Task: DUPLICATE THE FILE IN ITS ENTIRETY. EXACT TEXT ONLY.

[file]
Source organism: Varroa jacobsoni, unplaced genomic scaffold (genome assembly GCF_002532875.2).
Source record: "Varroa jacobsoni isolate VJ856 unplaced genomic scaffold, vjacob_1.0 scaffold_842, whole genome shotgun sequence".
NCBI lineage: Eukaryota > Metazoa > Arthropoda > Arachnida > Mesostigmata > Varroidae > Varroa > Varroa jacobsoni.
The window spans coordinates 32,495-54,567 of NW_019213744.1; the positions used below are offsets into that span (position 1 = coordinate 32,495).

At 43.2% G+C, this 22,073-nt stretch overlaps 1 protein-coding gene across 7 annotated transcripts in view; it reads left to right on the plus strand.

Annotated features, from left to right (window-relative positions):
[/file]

Source organism: Varroa jacobsoni, unplaced genomic scaffold (genome assembly GCF_002532875.2).
Source record: "Varroa jacobsoni isolate VJ856 unplaced genomic scaffold, vjacob_1.0 scaffold_842, whole genome shotgun sequence".
NCBI lineage: Eukaryota > Metazoa > Arthropoda > Arachnida > Mesostigmata > Varroidae > Varroa > Varroa jacobsoni.
The window spans coordinates 32,495-54,567 of NW_019213744.1; the positions used below are offsets into that span (position 1 = coordinate 32,495).

At 43.2% G+C, this 22,073-nt stretch overlaps 1 protein-coding gene across 7 annotated transcripts in view; it reads left to right on the plus strand.

Annotated features, from left to right (window-relative positions):